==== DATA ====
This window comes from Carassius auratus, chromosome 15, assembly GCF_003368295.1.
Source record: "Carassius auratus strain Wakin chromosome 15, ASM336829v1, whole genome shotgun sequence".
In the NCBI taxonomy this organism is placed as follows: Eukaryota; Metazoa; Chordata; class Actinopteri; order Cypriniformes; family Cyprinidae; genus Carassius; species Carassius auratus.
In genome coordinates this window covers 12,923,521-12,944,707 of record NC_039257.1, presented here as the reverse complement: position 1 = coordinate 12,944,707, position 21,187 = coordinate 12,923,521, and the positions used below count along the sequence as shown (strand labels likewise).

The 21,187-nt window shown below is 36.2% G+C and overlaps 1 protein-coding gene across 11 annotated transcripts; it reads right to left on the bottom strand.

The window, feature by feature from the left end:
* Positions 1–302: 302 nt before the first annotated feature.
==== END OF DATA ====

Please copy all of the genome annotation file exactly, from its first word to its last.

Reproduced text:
This window comes from Carassius auratus, chromosome 15, assembly GCF_003368295.1.
Source record: "Carassius auratus strain Wakin chromosome 15, ASM336829v1, whole genome shotgun sequence".
In the NCBI taxonomy this organism is placed as follows: Eukaryota; Metazoa; Chordata; class Actinopteri; order Cypriniformes; family Cyprinidae; genus Carassius; species Carassius auratus.
In genome coordinates this window covers 12,923,521-12,944,707 of record NC_039257.1, presented here as the reverse complement: position 1 = coordinate 12,944,707, position 21,187 = coordinate 12,923,521, and the positions used below count along the sequence as shown (strand labels likewise).

The 21,187-nt window shown below is 36.2% G+C and overlaps 1 protein-coding gene across 11 annotated transcripts; it reads right to left on the bottom strand.

The window, feature by feature from the left end:
* Positions 1–302: 302 nt before the first annotated feature.